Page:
Category: Travels & Places
Published on Wednesday, 16 April 2014 09:47
Written by Begoña García
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Several years ago, in October, I travelled to Nepal with a group of seventeen friends. October is the best month to visit this country because the monsoon is over and winter hasn’t come yet. We wanted to see Kathmandu and some other cities but our main goal was to do the Annapurna’s trekking and to cross Thorong La, a hillock situated at 5,416 m over the sea level.

We started our hike in Bashisahar (800 m) with the help of two mountain guides and ten carriers. Little did I know the magnitude of that adventure till I was there; so after the first day I though: “Fifteen days walking and walking for eight or ten hours. Perhaps, It can get its toll”. Nothing further from the truth. On the one hand, we scroll on the side of a big river and the sound of the water flowing turned to an amazing company from morning to night. And, could you imagine us crossing the large suspension bridges? At the beginning we were cautious but, after two days, we passed through them in a hurry. On the other hand, while the climbing went on, the scenery was changing as the vegetation had to adapt to the altitude; and this happened everyday.

After four days, we arrived at Manang (3,540 m) and we rested for a day, trying to prevent the altitude sickness. Some of us suffered a slight headache as if a ribbon was pressing on our foreheads. In this town, for the habituation we climbed five hundred metres and we went back to sleep lower. The Gangapurna glacier moraine view was wonderful from its base.

And then, after three other day’s journey, we arrived at Thorongphedi (4,450 m), the last small town before climbing Thorong La. Were we ready to cope with that challenge? By all means! We were excited although a little unnerved too. The following day, we got up at four o´clock in the morning because as all hikers know “you have to win the mountain in the morning” and because eight hours later, the wind in the hillock was so strong that to be there made it rather uncomfortable. Slowly and carefully, one step after another, all of us climbed that point exhausted, a little sick but most delighted. There, after taking a large amount of photos, we continued on our trip till Muktinath (3,800 m). That was a very long day indeed.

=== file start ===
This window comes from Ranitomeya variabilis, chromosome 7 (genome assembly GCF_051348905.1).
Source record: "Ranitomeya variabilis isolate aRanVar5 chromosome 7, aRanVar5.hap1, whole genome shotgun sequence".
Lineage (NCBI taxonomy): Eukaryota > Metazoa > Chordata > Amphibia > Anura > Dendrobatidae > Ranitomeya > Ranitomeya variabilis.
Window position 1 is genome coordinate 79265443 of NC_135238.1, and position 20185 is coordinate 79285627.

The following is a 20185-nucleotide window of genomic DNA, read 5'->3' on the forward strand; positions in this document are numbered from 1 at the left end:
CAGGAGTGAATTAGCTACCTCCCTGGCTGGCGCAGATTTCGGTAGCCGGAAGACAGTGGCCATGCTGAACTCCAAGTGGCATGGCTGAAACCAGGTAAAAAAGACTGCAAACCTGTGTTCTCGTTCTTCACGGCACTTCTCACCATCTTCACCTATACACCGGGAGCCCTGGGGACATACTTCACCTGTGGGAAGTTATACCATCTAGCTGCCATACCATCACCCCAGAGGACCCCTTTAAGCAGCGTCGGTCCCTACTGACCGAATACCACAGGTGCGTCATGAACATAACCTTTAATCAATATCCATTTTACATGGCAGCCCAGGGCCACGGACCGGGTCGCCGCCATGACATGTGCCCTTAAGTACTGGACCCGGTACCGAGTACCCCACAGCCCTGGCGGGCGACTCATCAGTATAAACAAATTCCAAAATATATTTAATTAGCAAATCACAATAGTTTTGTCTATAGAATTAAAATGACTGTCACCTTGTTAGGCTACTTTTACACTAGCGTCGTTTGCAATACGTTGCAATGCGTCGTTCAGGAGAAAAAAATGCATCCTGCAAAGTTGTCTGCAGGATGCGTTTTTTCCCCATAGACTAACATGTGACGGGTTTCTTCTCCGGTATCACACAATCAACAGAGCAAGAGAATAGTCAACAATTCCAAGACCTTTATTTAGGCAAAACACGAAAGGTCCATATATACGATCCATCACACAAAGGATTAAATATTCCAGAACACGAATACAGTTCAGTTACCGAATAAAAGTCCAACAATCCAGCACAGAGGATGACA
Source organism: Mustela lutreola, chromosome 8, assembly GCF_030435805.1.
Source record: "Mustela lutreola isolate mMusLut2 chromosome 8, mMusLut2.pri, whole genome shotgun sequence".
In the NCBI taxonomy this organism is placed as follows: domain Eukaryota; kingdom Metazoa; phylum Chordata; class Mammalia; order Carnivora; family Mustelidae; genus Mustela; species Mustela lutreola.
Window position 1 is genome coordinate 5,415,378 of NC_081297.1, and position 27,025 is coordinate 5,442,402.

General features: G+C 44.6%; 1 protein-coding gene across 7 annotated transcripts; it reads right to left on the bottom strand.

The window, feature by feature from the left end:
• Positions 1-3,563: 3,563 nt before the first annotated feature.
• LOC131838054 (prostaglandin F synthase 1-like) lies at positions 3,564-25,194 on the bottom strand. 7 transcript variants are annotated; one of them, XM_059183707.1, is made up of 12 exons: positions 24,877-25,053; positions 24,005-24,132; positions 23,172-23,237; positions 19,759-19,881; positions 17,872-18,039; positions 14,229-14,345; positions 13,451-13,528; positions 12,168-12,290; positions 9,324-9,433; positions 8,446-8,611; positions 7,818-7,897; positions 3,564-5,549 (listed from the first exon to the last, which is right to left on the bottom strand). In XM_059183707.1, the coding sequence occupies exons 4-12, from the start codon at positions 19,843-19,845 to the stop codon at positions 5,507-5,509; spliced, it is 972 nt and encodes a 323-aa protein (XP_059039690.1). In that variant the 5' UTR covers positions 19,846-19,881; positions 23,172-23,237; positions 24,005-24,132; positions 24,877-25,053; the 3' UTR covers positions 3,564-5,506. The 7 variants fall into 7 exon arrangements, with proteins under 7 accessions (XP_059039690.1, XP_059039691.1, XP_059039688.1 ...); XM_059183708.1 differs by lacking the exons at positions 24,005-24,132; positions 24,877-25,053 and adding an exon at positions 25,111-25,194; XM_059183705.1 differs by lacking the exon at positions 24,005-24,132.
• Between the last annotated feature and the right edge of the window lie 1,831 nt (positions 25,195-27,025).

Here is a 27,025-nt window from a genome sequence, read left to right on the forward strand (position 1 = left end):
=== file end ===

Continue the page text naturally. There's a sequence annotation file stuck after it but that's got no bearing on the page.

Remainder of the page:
You can envisage the rest of our trekking with the same good feelings but without the pressure of the main target. The scenery was very different since we were crossing the valley between the Annapurna’s chain and Dhaulagiri’s chain. This valley is wider and less steep than the other one with very different kind of vegetation and really windy. For instance, Jomsom is a town where planes can land but usually from eight to twelve in the morning; the rest of the day, the wind make them fly under risky conditions.

We arrived at Pokara five days later but before that, from Ghorepani (2,860m), we left the main path to climb the Poon Hill (3,200 m) and to enjoy a marvellous and indelible view of those two mountain chains. When we arrived at Pokhara, our surprise was tremendous; we found out that our hotel was in the middle of Pokhara’ Lake, a gorgeous place for a full day rest. It was the best way to finish a journey that I have always described as unforgettable, a once in a lifetime experience.